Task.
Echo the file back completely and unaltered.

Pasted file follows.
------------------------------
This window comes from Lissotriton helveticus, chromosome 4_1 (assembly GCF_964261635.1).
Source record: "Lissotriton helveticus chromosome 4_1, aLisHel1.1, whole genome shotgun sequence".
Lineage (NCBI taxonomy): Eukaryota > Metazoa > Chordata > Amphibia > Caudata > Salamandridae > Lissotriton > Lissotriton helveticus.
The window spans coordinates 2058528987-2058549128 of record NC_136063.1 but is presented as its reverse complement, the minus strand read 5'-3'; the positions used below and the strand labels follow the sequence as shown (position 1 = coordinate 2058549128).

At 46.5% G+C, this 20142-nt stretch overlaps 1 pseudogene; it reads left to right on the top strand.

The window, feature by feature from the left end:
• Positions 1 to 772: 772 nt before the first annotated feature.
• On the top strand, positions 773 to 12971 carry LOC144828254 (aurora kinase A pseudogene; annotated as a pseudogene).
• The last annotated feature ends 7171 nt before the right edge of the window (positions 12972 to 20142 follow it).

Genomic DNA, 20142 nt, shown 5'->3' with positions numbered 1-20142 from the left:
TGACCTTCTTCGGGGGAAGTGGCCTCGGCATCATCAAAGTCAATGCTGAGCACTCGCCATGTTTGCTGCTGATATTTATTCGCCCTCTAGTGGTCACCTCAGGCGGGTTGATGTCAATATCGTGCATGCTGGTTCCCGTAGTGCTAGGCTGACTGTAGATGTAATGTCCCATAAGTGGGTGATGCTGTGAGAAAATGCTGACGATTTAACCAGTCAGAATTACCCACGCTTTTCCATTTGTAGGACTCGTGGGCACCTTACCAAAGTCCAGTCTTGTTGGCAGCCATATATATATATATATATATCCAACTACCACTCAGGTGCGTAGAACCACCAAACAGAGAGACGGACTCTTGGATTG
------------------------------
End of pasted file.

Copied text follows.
This window comes from Lissotriton helveticus, chromosome 4_1 (assembly GCF_964261635.1).
Source record: "Lissotriton helveticus chromosome 4_1, aLisHel1.1, whole genome shotgun sequence".
Lineage (NCBI taxonomy): Eukaryota > Metazoa > Chordata > Amphibia > Caudata > Salamandridae > Lissotriton > Lissotriton helveticus.
The window spans coordinates 2058528987-2058549128 of record NC_136063.1 but is presented as its reverse complement, the minus strand read 5'-3'; the positions used below and the strand labels follow the sequence as shown (position 1 = coordinate 2058549128).

At 46.5% G+C, this 20142-nt stretch overlaps 1 pseudogene; it reads left to right on the top strand.

The window, feature by feature from the left end:
• Positions 1 to 772: 772 nt before the first annotated feature.
• On the top strand, positions 773 to 12971 carry LOC144828254 (aurora kinase A pseudogene; annotated as a pseudogene).
• The last annotated feature ends 7171 nt before the right edge of the window (positions 12972 to 20142 follow it).

Genomic DNA, 20142 nt, shown 5'->3' with positions numbered 1-20142 from the left:
TGACCTTCTTCGGGGGAAGTGGCCTCGGCATCATCAAAGTCAATGCTGAGCACTCGCCATGTTTGCTGCTGATATTTATTCGCCCTCTAGTGGTCACCTCAGGCGGGTTGATGTCAATATCGTGCATGCTGGTTCCCGTAGTGCTAGGCTGACTGTAGATGTAATGTCCCATAAGTGGGTGATGCTGTGAGAAAATGCTGACGATTTAACCAGTCAGAATTACCCACGCTTTTCCATTTGTAGGACTCGTGGGCACCTTACCAAAGTCCAGTCTTGTTGGCAGCCATATATATATATATATATATCCAACTACCACTCAGGTGCGTAGAACCACCAAACAGAGAGACGGACTCTTGGATTG